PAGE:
LAND AREA: 461.17 square miles
Black/African American: 10,651
American Indian: 73
Pacific Islander: 10
Two or more races: 247
Hispanic/Latino: 769 (of any race)
From the 2010 Census, US Census Bureau.
Martin County, located in North Carolina's Coastal Plain region, was formed from Halifax and Tyrrell Counties in 1774. It was named for Josiah Martin, the last royal governor of North Carolina. The county seat of Williamston (originally Squhawky or Skewarky) was incorporated in 1779; other communities include Oak City, Jamesville, Hamilton, Hassell, Gold Point, Parmele, Everetts, Robersonville, Bear Grass, and Darden.
The area that became Martin County was settled by English colonists early in the eighteenth century, supplanting the land's original Tuscarora Indian inhabitants. Williamston, the county's first incorporated town, developed along the banks of the Roanoke River as an important shipping hub for tar, turpentine, and other local products. Although later towns such as Jamesville and Hamilton were established along the river to participate in the thriving shipping business, Williamston continued to flourish as a trade center throughout the nineteenth century and well into the twentieth with its integration into a network of railroads and highways.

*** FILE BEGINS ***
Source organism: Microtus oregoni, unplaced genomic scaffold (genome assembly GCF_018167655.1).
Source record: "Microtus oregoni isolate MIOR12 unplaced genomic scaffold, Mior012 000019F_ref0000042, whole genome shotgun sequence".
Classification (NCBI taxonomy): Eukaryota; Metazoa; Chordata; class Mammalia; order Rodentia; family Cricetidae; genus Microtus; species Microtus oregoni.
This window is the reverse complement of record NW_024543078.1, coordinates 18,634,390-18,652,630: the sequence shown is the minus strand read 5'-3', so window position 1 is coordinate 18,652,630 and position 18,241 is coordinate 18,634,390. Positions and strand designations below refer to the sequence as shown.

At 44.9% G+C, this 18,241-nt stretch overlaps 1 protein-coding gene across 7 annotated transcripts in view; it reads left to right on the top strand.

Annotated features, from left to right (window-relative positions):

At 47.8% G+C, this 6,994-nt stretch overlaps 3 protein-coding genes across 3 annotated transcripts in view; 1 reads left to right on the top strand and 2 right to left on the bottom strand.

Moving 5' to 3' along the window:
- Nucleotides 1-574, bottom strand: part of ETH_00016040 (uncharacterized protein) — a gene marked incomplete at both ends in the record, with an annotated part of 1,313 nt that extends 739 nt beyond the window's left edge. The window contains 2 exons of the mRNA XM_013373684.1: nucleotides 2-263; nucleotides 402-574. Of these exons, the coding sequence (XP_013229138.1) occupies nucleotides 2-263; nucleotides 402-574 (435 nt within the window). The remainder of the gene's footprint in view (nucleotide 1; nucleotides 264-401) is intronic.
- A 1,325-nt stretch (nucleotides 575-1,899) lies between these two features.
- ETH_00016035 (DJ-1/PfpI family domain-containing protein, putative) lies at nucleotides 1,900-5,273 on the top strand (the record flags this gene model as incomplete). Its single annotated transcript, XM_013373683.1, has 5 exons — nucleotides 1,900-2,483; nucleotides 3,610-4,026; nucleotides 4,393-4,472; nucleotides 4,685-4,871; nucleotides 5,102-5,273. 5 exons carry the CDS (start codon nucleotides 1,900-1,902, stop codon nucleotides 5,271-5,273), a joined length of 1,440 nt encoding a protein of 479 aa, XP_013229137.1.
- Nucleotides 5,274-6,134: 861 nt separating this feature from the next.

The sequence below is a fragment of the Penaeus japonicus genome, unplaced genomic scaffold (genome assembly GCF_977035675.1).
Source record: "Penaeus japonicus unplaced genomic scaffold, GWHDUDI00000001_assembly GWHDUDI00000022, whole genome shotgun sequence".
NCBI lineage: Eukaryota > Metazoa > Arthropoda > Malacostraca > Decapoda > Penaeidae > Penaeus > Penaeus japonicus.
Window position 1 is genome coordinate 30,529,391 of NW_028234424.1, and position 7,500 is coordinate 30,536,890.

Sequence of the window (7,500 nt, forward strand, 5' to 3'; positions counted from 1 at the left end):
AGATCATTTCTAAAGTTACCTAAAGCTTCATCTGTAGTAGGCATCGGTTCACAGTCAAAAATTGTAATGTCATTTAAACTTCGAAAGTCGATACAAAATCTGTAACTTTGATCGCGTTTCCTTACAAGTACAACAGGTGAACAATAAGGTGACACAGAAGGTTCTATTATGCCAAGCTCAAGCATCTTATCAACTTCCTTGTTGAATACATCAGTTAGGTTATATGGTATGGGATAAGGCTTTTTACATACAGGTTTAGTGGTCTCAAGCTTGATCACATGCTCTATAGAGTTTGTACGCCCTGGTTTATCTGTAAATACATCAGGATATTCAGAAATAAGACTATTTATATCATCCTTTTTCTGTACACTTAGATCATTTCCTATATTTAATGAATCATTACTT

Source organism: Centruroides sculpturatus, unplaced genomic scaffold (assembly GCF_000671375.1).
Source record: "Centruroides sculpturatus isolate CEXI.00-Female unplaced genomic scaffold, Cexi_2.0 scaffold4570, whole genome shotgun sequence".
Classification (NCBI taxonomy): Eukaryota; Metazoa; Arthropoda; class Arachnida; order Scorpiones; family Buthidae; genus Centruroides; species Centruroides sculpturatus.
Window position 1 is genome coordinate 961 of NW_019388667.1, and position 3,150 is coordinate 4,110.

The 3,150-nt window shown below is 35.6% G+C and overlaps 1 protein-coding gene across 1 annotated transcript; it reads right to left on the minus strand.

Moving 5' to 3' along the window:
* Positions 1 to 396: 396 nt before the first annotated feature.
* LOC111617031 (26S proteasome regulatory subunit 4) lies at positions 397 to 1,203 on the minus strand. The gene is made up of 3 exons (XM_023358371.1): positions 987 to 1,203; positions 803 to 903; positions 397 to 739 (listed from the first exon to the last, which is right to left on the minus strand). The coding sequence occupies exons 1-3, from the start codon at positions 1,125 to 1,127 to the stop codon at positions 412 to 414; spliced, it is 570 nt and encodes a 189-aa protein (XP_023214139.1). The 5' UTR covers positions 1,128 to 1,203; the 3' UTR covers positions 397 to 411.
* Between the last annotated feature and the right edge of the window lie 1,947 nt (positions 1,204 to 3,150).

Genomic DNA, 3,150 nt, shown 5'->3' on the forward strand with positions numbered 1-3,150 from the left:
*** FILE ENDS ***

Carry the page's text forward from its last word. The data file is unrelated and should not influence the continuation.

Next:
The Confederate outpost Fort Branch is one of Martin County's popular tourist attractions, and the Roanoke River and its surrounding lowlands provide an abundance of opportunities for hunting and fishing. Tobacco, peanuts, corn, soybeans, and cotton are produced in Martin County, and its manufactured products include paper, farm machinery, and textiles. In 2004 Martin County's estimated population was 24,700.
Martin County Heritage (1980).
Martin County Government: http://www.martincountyncgov.com/
Martin County Chamber of Commerce: http://www.martincountync.com/
User submitted images, Flickr. (How you may contribute).
Rudersdorf, Amy. 2010. "NC County Maps." Government & Heritage Library, State Library of North Carolina.
1 January 2006 | Vocci, Robert Blair